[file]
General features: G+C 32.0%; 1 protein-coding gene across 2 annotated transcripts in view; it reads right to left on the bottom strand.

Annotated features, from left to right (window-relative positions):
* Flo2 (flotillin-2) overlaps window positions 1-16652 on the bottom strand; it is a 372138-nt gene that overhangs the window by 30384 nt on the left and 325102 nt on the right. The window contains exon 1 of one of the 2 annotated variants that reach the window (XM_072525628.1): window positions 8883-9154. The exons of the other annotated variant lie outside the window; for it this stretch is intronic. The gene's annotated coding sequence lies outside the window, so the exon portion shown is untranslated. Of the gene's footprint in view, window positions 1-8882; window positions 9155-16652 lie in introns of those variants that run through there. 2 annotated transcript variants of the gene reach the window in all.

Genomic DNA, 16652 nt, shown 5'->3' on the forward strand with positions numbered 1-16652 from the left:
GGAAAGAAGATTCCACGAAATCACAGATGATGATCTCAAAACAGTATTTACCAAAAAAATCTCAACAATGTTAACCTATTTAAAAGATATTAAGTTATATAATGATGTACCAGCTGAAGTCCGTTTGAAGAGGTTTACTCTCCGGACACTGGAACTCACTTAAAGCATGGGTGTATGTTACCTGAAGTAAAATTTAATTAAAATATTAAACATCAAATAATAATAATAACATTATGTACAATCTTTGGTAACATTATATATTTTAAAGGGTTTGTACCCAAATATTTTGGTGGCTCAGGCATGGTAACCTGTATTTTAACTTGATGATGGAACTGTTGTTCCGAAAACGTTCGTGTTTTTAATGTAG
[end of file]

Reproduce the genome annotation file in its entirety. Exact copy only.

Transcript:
General features: G+C 32.0%; 1 protein-coding gene across 2 annotated transcripts in view; it reads right to left on the bottom strand.

Annotated features, from left to right (window-relative positions):
* Flo2 (flotillin-2) overlaps window positions 1-16652 on the bottom strand; it is a 372138-nt gene that overhangs the window by 30384 nt on the left and 325102 nt on the right. The window contains exon 1 of one of the 2 annotated variants that reach the window (XM_072525628.1): window positions 8883-9154. The exons of the other annotated variant lie outside the window; for it this stretch is intronic. The gene's annotated coding sequence lies outside the window, so the exon portion shown is untranslated. Of the gene's footprint in view, window positions 1-8882; window positions 9155-16652 lie in introns of those variants that run through there. 2 annotated transcript variants of the gene reach the window in all.

Genomic DNA, 16652 nt, shown 5'->3' on the forward strand with positions numbered 1-16652 from the left:
GGAAAGAAGATTCCACGAAATCACAGATGATGATCTCAAAACAGTATTTACCAAAAAAATCTCAACAATGTTAACCTATTTAAAAGATATTAAGTTATATAATGATGTACCAGCTGAAGTCCGTTTGAAGAGGTTTACTCTCCGGACACTGGAACTCACTTAAAGCATGGGTGTATGTTACCTGAAGTAAAATTTAATTAAAATATTAAACATCAAATAATAATAATAACATTATGTACAATCTTTGGTAACATTATATATTTTAAAGGGTTTGTACCCAAATATTTTGGTGGCTCAGGCATGGTAACCTGTATTTTAACTTGATGATGGAACTGTTGTTCCGAAAACGTTCGTGTTTTTAATGTAG